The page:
But the stakes couldn’t be higher for small businesses across the country as the Employee ‘Forced’ Choice Act would force them to lay off workers and shut their doors. Taking away the secret ballot and allowing the government to mandate contracts on employees and employers alike without their consent doesn’t make sense in a good economy and in a bad one, the threat alone increases uncertainty, which results in less jobs and economic development.

Congress has the opportunity to do what they know is right, permanently table the job-killing EFCA legislation. Any attempts to bring it up leading into the midterm elections or shortly thereafter in a lame duck session of Congress would only expose more candidates to the fate met by others who have decided to stand with union bosses over their constituents, certain failure.

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AZ Daily Sun--Coconino Voices: PRO Act legislation would hurt local businesses

— 05.13.2021 —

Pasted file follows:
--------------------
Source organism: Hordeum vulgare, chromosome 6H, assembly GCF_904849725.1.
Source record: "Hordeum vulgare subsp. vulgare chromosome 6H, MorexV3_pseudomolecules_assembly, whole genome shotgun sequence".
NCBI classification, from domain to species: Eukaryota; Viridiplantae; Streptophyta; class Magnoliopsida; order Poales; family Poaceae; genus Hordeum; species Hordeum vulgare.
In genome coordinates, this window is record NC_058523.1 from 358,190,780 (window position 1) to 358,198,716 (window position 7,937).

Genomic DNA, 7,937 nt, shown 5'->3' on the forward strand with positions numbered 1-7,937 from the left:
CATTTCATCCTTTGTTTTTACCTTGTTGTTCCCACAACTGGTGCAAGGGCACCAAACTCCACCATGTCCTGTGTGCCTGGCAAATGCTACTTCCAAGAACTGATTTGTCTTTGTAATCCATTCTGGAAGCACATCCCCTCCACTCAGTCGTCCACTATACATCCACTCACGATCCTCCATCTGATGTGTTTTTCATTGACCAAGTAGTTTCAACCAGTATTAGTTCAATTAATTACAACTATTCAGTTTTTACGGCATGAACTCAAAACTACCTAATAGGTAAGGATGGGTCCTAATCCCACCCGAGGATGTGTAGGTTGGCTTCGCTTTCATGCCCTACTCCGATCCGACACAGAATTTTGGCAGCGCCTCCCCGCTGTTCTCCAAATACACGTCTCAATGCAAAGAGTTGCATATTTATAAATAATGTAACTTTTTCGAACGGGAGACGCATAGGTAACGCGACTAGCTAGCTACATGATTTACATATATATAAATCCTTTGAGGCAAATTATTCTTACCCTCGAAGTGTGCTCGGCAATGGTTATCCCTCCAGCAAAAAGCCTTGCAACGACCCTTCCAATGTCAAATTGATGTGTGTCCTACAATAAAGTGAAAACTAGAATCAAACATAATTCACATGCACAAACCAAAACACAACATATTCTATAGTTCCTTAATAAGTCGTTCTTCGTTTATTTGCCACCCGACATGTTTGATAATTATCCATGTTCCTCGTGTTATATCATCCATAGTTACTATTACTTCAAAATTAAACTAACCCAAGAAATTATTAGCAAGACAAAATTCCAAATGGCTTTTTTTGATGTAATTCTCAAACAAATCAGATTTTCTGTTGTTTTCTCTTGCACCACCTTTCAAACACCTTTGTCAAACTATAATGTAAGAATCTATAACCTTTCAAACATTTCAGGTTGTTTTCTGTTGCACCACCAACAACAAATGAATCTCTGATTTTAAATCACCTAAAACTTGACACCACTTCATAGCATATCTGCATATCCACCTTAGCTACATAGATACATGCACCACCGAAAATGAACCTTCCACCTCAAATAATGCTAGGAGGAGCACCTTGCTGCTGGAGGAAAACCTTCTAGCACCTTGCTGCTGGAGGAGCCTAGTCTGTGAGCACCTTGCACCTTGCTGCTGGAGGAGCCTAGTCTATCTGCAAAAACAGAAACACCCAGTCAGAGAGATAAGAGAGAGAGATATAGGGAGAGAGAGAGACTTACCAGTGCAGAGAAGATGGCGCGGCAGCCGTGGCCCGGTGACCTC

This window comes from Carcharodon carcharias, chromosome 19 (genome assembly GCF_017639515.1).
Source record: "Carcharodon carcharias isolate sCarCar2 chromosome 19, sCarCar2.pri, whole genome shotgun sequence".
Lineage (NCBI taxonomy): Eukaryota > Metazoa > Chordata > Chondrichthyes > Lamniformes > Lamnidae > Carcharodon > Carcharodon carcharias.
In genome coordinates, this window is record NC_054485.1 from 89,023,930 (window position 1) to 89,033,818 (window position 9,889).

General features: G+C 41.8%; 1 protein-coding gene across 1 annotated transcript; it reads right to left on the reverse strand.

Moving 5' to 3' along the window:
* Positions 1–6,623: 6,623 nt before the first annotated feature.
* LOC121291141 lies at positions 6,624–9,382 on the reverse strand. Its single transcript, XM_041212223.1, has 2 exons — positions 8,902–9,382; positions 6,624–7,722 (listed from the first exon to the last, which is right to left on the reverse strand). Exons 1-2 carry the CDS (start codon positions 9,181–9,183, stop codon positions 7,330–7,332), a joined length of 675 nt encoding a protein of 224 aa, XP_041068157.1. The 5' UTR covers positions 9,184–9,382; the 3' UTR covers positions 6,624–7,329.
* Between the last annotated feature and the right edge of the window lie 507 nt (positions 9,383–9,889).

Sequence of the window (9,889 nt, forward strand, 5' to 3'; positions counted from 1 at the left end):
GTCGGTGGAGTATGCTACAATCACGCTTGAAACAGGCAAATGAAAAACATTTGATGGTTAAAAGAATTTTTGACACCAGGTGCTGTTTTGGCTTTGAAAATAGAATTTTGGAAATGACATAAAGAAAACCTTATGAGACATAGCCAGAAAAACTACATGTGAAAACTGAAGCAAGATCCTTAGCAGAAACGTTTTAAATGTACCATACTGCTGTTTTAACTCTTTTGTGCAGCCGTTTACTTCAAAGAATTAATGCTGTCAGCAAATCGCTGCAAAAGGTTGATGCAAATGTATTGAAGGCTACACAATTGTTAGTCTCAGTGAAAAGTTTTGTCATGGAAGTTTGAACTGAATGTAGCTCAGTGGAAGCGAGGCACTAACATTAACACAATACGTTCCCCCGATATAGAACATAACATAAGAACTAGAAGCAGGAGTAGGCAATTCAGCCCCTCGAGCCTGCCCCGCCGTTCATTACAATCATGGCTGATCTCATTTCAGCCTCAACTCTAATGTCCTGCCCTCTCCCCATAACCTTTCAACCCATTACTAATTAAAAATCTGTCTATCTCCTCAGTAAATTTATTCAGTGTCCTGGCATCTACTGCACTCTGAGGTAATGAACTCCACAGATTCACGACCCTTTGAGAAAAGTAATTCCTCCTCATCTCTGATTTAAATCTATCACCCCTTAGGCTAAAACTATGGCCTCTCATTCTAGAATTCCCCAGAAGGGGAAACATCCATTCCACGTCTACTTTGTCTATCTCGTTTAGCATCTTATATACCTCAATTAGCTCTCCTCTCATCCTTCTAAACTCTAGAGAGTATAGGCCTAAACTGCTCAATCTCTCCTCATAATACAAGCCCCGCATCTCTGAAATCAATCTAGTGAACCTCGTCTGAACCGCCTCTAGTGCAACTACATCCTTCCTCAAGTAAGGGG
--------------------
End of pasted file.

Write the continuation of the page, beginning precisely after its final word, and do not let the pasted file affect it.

By: Julie Pastrik Arizona businesses and workers have had an incredibly challenging year given the economic slowdown that followed in the wake of the coronavirus pandemic. However, local businesses and industries across the state are resilient and on the road to a strong recovery that will mean more jobs for Arizona workers and increased economic development to strengthen our communities. That is, as long as Congress does not move forward with potentially devastating legislation that would hurt local employers and employees alike while impeding our state’s economic recovery. Unfortunately, some members of Congress seem determined to do just that by pushing through the Protecting the Right to Organize (PRO) Act. As harmless as the name may sound, the PRO Act would have serious repercussions for local businesses, particularly smaller ones, while undermining long-standing rights for employees and threatening the growing gig economy that has helped provide much-needed income for so many during this time. Arizona is fortunate to have leaders like Senators Mark Kelly and Kyrsten Sinema, who have both refrained from joining the vast majority of their Democratic colleagues in cosponsoring the PRO Act. In a slap in the face to Arizona workers, the PRO Act removes one of the most fundamental rights a worker has when it comes to voting in elections to determine whether to unionize: the secret ballot. Instead, workers could be forced to sign union authorization cards in front of other employees, their employer, or union organizers. This bill would also destroy workers’ right to privacy by allowing unions access to personal information, including their home address and personal phone number. If that doesn’t open the door to union intimidation and harassment, I don’t know what does. As if that was not bad enough, the PRO Act would create major new challenges for Arizona businesses, making it harder for them to create jobs, expand in their communities, and even keep their doors open. It would redefine what it means to be a “joint employer” under national labor law, greatly complicating existing relationships between franchisors and franchisees as well as between business owners, contractors, subcontractors, and vendors and suppliers. At the same time, it would interfere with attorney-client confidentiality and make it much more difficult for small businesses to secure a legal advice on labor issues. Particularly harmful during these times, the PRO Act would apply a failed policy from California to national labor law by using the “ABC” test to determine whether a worker is an independent contractor or employee. This makes it much harder to qualify as an independent contractor, threatening the freedom and flexibility that tens of thousands of Arizonans find in independent contracting and gig economy work. Ultimately, the PRO Act is bad public policy that only works for union leaders to inflate their falling ranks while threatening workers’ rights, undermining small businesses, and jeopardizing a growing part of our economy. This is not a good solution for Arizona, and Senators Sinema and Kelly should stay firm and not cosponsor this misguided legislation.